The Continuation of a Long Term Bit: It's a Two-fer! (Kansas and Oklahoma)

The continuing adventures of two loquats trying to see something interesting in every state.

It's nursing school spring break! Let's go to Kansas and Oklahoma!   What?   Strange choice, I know.

We had originally intended to spend the week relaxing at Chandler's family's ranch.   Then her parent's really old cat (she's 20) got pretty sick.  When she dies we're going to be giving one of ours to them and assuming that she wasn't going to make it we decided we were going to go up to Missouri and deliver Miss Lemon to her new home.  She got better, but we decided to go ahead and go up there for a day or two and knock out the two states that are in between.  The plan was to stop in Oklahoma City and see the OKC National Memorial and then spend the night in Wichita, KS, but we got away too late and decided to leave OKC for the trip home.

Wichita was chosen for one reason and one reason only:
 That is the greatness of Eighth Day Books. Chandler called going there a pilgrimage. Here's the view from the poetry section
















It's an amazing store. Go visit sometime. After spending more than we should have there (but really, how could we not buy as many books as we could hold?) we went on to Topeka to visit a non-descript elementary school.
  That's the former Monroe Elementary School in Topeka.   Back in the 1950s it was one of the black schools in Topeka where the plaintiffs in Brown v Board of Education sent their children. It's now a National Historic Site. There are some very nice and uplifting things about civil rights and desegregation.
 
 Of course, when you let people with an irresistible urge to do inappropriate things have their way with things like this,
 
 You end up with this sort of thing        I'm not ashamed of what I've done in any way.

Not technically in Kansas, but the state line was about a block away so we went anyway is the National World War I Museum.

 They built the monument shortly after the war ended, the museum underneath seems to be much more recent.

It's quite well done.  They start you out by walking over a bridge over a field of poppies.
If you, like the guy in the gift shop I tried really hard not to stare at, don't get the significance, look it up and don't tell me you had to.  I don't want to lose respect for you.

They have more wartime propaganda posters than you can shake a stick at and they have a little station where you can make your own and email the results to yourself.  Once again, we could not resist the temptation to not be serious.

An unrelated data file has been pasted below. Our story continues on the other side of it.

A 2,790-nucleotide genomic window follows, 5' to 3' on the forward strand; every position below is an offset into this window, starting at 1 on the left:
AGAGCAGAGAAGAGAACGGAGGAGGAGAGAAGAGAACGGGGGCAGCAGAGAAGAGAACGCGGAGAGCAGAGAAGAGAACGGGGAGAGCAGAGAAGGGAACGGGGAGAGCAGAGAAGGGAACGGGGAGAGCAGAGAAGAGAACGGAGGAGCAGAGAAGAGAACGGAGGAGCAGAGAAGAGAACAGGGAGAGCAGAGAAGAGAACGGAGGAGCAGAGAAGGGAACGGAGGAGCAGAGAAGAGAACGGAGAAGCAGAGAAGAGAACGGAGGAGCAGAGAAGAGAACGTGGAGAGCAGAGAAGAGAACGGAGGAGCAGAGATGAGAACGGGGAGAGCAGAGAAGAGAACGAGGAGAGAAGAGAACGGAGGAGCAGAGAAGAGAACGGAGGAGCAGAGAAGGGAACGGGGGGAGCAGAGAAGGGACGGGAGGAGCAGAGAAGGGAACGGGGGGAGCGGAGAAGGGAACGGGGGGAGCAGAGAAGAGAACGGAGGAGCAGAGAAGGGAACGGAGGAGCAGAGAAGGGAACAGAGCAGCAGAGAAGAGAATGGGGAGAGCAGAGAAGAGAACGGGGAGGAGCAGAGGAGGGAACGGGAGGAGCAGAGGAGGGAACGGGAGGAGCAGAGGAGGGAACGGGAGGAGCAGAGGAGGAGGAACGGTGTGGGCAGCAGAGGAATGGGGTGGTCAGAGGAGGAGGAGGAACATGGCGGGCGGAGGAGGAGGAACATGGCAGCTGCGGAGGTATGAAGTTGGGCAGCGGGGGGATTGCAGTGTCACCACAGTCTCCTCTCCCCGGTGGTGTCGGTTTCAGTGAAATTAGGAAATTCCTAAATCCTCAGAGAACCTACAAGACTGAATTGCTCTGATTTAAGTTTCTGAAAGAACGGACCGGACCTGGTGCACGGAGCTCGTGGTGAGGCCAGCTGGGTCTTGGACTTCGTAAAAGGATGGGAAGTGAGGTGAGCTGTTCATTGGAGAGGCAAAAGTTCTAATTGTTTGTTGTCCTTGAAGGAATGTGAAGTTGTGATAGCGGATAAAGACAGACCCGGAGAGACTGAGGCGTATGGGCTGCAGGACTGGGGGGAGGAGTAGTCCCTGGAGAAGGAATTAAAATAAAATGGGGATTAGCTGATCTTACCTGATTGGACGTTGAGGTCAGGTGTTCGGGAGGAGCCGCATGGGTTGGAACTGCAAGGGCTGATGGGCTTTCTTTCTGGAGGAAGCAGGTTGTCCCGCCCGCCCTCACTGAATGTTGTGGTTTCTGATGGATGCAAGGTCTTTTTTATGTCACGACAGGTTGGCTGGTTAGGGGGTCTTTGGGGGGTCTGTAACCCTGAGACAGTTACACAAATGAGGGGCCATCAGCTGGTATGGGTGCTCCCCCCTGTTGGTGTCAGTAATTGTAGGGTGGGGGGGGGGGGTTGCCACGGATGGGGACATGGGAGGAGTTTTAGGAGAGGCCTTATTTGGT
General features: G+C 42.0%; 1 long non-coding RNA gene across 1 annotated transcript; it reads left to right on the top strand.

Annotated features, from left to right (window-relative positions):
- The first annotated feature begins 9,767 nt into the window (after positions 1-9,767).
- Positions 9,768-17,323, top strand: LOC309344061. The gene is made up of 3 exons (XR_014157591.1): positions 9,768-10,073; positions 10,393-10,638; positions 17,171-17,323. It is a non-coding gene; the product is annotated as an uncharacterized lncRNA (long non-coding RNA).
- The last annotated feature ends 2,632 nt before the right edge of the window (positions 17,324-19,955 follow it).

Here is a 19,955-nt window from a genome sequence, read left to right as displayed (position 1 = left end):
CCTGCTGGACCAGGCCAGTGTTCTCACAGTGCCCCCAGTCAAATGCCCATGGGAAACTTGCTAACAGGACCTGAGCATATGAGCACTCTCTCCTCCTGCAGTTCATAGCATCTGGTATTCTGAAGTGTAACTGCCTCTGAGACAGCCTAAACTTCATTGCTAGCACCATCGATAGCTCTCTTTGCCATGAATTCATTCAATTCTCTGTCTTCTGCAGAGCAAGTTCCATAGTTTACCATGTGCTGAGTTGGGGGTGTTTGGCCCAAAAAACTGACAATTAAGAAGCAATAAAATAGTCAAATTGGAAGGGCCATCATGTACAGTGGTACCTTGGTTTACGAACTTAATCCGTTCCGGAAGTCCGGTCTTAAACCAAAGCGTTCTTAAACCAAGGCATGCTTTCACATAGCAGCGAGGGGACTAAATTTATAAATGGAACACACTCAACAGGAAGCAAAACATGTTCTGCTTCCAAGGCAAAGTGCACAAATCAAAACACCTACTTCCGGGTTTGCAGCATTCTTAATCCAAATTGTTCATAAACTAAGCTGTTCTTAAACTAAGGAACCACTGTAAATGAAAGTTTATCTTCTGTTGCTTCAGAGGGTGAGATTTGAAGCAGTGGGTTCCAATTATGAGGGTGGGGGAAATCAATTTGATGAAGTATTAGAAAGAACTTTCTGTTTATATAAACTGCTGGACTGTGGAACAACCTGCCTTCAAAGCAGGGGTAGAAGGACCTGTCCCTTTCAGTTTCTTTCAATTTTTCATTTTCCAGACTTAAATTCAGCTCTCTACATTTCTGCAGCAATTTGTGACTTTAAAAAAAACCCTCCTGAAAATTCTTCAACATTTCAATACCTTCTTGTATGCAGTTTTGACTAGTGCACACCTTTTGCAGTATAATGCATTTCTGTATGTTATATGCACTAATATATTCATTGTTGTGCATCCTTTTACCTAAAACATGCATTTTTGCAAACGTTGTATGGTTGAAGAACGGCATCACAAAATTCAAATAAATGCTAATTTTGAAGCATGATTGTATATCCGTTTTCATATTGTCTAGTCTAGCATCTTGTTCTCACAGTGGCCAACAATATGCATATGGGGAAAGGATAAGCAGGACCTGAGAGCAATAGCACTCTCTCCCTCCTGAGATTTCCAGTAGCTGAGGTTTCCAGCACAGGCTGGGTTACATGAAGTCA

I'm sure they look okay if you aren't really looking at them, but if you do they make no sense at all.  What is that giant cat going to do to the tiny soldier if he doesn't know the answer to the question asked in a language he doesn't understand?  As for the other poster, are the marines choking that bird?  Is that blot it our some sort of euphemism?  Your guess is as good as mine.

After a brief interlude with family we headed for home, but with a brief stop in Oklahoma City to see the memorial to the 1995 bombing.  Across the street from it is the local Catholic cathedral which has its own memorial entitled "Jesus wept."


For those that aren't aware of the set up of this memorial, it consists of two gates, one inscribed with the minute before the bombing and the other inscribed with the minute after.  Symbolically the memorial is supposed to occupy the space in between those two moments.  

Within the space is a field of empty chairs with the names of the people killed in the bombing.  They're arranged as they were in the building.  There were nine floors to the building, there are nine rows of chairs.  The chairs on the first row are for the people who worked on the first floor and so on.  The chairs for the children in the day care center on the second floor are child sized chairs.

On the other side of the reflecting pool is an elm tree that survived the blast and has been surrounded by other new plantings.




They've also left up the chain link fence that was put up in the immediate aftermath.  People still come and put things on it.  I saw a letter someone wrote last year to a loved one killed there.



It's really one of those places that we as a country got right.

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